With the Olympics wrapping up soon, sports enthusiasts and candid viewers alike have been plugged in and watching the next big event. In nature's game of survival, there too are a variety of “headlines” that can amaze and inspire. Just like the Olympic Games, nature’s intriguing storylines can take different shapes, colors, and actions as species try to stay ahead of the curve and live another day. Some strategies are well-known, while other approaches are unfamiliar and may be downright surprising.
The distinctive black and orange pattern of the monarch butterfly is a tried and true example of a defensive signal towards birds. The coloration says, “Hey, don’t eat me, I taste bad”. A different species of butterfly, the viceroy, employs the same warning sign. This kind of imitation is called Müllerian mimicry, when two species benefit from a similar appearance. However, if you look closely, the slightly smaller viceroy has a black stripe across the orange bars on its back wings.
Although the adults employ the same coloration strategy, earlier in their life these two species use different playbooks. Monarchs stick to the strategy of announcing their toxicity and are quite distinctive as white, yellow, and black striped caterpillars. Viceroys on the other hand employ a totally different tactic. If loud colors aren’t your thing and blending into the background like a chameleon isn’t possible, why not look like something inedible? Viceroys and other caterpillars take this to an extreme and resemble exactly what they don’t want to end up as, bird poop. Masquerading as the substance falling from a southbound swallow, these tiny morsels of protein trick predators by looking downright cruddy. Research recently published in the journal Animal Behaviour has even gone far enough to prove that it isn’t just about the coloration of these caterpillars, but also how they act. Poo colored larvae that curl up are less appealing to birds than the crusty looking caterpillars that are stretched out on a leaf. The competitive tournament of natural selection is pretty amazing and can come up with some surprising victors.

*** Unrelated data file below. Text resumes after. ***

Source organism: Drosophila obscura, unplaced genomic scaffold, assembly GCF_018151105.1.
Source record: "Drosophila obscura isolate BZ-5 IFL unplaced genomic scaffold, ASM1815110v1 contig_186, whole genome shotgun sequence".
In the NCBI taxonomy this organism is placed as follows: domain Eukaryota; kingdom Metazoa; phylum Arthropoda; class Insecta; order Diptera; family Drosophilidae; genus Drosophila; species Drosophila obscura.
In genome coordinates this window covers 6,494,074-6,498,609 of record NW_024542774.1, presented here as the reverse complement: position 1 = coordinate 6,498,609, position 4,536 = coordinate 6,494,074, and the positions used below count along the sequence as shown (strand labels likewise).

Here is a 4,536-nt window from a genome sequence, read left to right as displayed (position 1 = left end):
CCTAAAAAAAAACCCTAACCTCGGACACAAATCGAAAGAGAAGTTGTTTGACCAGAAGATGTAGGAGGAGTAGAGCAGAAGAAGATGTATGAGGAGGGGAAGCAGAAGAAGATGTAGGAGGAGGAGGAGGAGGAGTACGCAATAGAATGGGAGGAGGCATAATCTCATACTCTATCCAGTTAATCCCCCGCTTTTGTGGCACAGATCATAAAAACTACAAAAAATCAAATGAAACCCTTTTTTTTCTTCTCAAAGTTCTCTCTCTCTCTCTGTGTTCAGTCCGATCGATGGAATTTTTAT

Like the fan favorite, monarchs get a lot of attention for their special migratory feats and flashy style whether as an adult or a caterpillar. Viceroys on the other hand are like a true underdog and local favorite. They don’t get much respect, despite their ability to win when it counts. Viceroys don’t put too many miles under their belts, but duke it out by surviving within the wet prairies and scrubby marshes throughout the entire year. The Cinderella story of this species is their humble beginnings as a cruddy mimic, which allows them to survive by eating and overwintering on willow leaves, to emerge as that other orange and black butterfly the following summer.
I'll admit that I’m a fan of stories that go off the beaten path and athletes that try unique, yet successful strategies. Perhaps that is why this local species and its different and somewhat cruddy backstory appeals to me. Hopefully, you will find it inspiring too.